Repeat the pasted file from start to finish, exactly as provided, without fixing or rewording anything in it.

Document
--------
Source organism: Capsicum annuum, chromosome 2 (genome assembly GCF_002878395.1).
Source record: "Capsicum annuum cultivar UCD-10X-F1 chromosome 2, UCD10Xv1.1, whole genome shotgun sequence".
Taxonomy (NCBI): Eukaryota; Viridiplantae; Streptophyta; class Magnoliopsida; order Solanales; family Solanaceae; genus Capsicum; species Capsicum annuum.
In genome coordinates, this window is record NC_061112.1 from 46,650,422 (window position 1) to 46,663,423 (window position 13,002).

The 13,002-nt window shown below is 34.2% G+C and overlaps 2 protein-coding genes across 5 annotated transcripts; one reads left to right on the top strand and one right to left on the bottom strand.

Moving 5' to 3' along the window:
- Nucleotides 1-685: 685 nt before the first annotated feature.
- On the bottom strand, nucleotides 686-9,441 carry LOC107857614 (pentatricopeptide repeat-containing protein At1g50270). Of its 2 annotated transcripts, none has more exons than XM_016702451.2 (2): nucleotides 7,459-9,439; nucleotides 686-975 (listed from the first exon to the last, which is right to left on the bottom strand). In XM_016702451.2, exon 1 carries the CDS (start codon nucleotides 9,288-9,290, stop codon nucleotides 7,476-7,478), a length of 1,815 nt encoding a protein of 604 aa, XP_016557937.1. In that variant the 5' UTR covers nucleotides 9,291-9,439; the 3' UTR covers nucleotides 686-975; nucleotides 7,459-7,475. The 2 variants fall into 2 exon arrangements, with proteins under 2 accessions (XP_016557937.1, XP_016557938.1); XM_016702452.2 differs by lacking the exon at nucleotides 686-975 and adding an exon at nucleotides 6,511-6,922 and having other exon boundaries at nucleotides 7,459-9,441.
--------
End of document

Source organism: Capsicum annuum, chromosome 2 (genome assembly GCF_002878395.1).
Source record: "Capsicum annuum cultivar UCD-10X-F1 chromosome 2, UCD10Xv1.1, whole genome shotgun sequence".
Taxonomy (NCBI): Eukaryota; Viridiplantae; Streptophyta; class Magnoliopsida; order Solanales; family Solanaceae; genus Capsicum; species Capsicum annuum.
In genome coordinates, this window is record NC_061112.1 from 46,650,422 (window position 1) to 46,663,423 (window position 13,002).

The 13,002-nt window shown below is 34.2% G+C and overlaps 2 protein-coding genes across 5 annotated transcripts; one reads left to right on the top strand and one right to left on the bottom strand.

Moving 5' to 3' along the window:
- Nucleotides 1-685: 685 nt before the first annotated feature.
- On the bottom strand, nucleotides 686-9,441 carry LOC107857614 (pentatricopeptide repeat-containing protein At1g50270). Of its 2 annotated transcripts, none has more exons than XM_016702451.2 (2): nucleotides 7,459-9,439; nucleotides 686-975 (listed from the first exon to the last, which is right to left on the bottom strand). In XM_016702451.2, exon 1 carries the CDS (start codon nucleotides 9,288-9,290, stop codon nucleotides 7,476-7,478), a length of 1,815 nt encoding a protein of 604 aa, XP_016557937.1. In that variant the 5' UTR covers nucleotides 9,291-9,439; the 3' UTR covers nucleotides 686-975; nucleotides 7,459-7,475. The 2 variants fall into 2 exon arrangements, with proteins under 2 accessions (XP_016557937.1, XP_016557938.1); XM_016702452.2 differs by lacking the exon at nucleotides 686-975 and adding an exon at nucleotides 6,511-6,922 and having other exon boundaries at nucleotides 7,459-9,441.